Polemical Pain: Slavery, Cruelty, and the Rise of Humanitarianism (New Studies in American Intellectual and Cultural History)

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9780801898525: Polemical Pain: Slavery, Cruelty, and the Rise of Humanitarianism (New Studies in American Intellectual and Cultural History)
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In 2008 and 2009, the United States Congress apologized for the "fundamental injustice, cruelty, brutality, and inhumanity of slavery." Today no one denies the cruelty of slavery, but few issues inspired more controversy in the eighteenth and nineteenth centuries. Abolitionists denounced the inhumanity of slavery, while proslavery activists proclaimed it both just and humane. Margaret Abruzzo delves deeply into the slavery debate to better understand the nature and development of humanitarianism and how the slavery issue helped shape modern concepts of human responsibility for the suffering of others.

Abruzzo first traces the slow, indirect growth in the eighteenth century of moral objections to slavery's cruelty, which took root in awareness of the moral danger of inflicting unnecessary pain. Rather than accept pain as inescapable, as had earlier generations, people fought to ease, discredit, and abolish it. Within a century, this new humanitarian sensibility had made immoral the wanton infliction of pain.

Abruzzo next examines how this modern understanding of humanity and pain played out in the slavery debate. Drawing on shared moral-philosophical concepts, particularly sympathy and benevolence, pro- and antislavery writers voiced starkly opposing views of humaneness. Both sides constructed their moral identities by demonstrating their own humanity and criticizing the other’s insensitivity.

Understanding this contest over the meaning of humanity―and its ability to serve varied, even contradictory purposes―illuminates the role of pain in morality. Polemical Pain shows how the debate over slavery’s cruelty played a large, unrecognized role in shaping moral categories that remain pertinent today.

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About the Author:

Margaret Abruzzo is an assistant professor of history at the University of Alabama.

Review:

"A fascinating book on history and consequences of slavery. The research [is] impeccable and it [is] organized in a very readable and easy to grasp fashion."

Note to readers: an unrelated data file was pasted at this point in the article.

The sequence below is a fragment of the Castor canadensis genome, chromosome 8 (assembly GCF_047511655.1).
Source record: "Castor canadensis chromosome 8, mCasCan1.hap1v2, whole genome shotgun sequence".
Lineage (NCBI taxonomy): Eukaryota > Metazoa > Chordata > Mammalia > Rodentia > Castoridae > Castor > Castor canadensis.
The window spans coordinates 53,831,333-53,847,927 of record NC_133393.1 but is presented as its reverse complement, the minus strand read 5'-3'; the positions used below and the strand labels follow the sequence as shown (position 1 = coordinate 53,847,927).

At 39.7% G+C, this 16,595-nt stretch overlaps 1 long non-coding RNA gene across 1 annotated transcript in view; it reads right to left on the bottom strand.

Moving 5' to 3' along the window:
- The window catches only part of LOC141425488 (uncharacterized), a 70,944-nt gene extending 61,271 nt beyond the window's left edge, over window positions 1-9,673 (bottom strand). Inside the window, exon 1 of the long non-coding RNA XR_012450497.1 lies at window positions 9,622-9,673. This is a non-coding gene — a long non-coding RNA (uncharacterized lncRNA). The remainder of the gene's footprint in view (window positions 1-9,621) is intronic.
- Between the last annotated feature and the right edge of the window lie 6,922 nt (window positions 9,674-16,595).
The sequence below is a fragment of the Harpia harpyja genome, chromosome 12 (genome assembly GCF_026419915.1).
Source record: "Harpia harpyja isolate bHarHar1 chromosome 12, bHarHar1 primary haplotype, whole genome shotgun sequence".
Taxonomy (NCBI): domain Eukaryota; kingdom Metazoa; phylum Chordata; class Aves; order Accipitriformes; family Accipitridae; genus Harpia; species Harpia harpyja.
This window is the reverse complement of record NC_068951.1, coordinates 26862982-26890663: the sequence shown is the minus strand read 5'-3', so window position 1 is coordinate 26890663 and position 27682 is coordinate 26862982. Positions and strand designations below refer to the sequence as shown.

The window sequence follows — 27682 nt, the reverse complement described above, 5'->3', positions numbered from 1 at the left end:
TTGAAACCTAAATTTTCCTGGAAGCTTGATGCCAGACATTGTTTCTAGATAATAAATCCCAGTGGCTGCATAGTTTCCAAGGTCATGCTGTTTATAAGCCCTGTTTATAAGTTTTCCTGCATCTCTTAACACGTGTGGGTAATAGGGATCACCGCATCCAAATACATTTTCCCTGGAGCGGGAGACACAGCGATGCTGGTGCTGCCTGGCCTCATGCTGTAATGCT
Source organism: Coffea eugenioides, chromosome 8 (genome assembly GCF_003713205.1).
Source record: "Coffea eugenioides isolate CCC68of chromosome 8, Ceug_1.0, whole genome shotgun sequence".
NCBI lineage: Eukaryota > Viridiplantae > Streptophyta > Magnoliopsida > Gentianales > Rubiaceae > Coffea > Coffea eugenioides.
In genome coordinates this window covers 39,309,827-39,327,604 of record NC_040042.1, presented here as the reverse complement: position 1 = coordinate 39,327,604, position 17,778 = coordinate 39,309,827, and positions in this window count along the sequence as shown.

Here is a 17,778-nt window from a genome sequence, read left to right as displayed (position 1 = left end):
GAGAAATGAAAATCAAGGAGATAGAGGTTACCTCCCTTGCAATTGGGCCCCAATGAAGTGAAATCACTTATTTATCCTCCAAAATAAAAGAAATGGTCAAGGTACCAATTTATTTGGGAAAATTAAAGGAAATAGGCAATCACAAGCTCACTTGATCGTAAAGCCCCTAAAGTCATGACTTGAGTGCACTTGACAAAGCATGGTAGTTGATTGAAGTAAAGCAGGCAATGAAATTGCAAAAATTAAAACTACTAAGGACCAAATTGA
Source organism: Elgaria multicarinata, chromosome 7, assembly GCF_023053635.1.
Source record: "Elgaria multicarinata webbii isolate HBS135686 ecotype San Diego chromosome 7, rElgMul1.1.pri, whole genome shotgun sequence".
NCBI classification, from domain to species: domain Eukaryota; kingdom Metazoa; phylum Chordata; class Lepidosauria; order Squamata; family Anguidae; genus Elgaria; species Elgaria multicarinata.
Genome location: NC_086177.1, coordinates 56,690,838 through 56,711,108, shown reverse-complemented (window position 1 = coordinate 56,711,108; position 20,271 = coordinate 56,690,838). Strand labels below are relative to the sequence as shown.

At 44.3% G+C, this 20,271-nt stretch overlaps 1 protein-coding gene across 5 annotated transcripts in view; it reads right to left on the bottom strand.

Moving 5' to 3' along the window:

(Lenore R. Book Bargains and Previews)

"Writing with clarity and grace, Abruzzo makes a persuasive case... Her book will fascinate not only scholars exploring slavery and sectionalism but also historians examining the emergence of new definitions of cruelty and benevolence at the advent of the modern world."

(Jeffrey Robert Young Civil War Book Review)

"Abruzzo's lucidly written and stunningly original analysis, encompassing debates over the slave trade, colonization, emancipation, and the impact of Stowe's Uncle Tom's Cabin, challenges present-day assumptions concerning the evident nature of ethical judgments."

(Choice)

"Polemical Pain is highly recommended as a first-rate work of intellectual history. Abruzzo has written a richly detailed history not easily captured by the limited space of this review. The result is an important book that is well researched and impressively argued, and that greatly advances our knowledge about the national quarrel about slavery through the language of humanitarianism. It is widely applicable and will surely find a diverse audience."

(Mark J. Fleszar H-Law, H-Net Reviews)

"A significant reappraisal of Civil War causation and an important contribution to the broader history of the emergence of the modern United States."

(James Hill Welborn III Civil War Monitor)

"Abruzzo offers a detailed and comprehensive examination of the relationship between American debates over the morality of slavery and evolving national and international notions of the meaning and limits of humane behavior... It is a very illuminating book."

(Joanne Pope Melish New England Quarterly)

"A well-rounded discussion."

(Colleen A. Vasconcellos Journal of World History)

"Polemical Pain: Slavery, Cruelty, and the Rise of Humanitarianism will interest scholars of pro- and antislavery thought as well as humanitarianism."

(Carol Faulkner Journal of Southern History)

"Highly readable and certainly teachable."

(Justin Rogers-Cooper Nineteenth-Century Contexts)

"[A] thought-provoking study... Polemical Pain makes an important contribution."

(Amanda B. Moniz Journal of the Early Republic)

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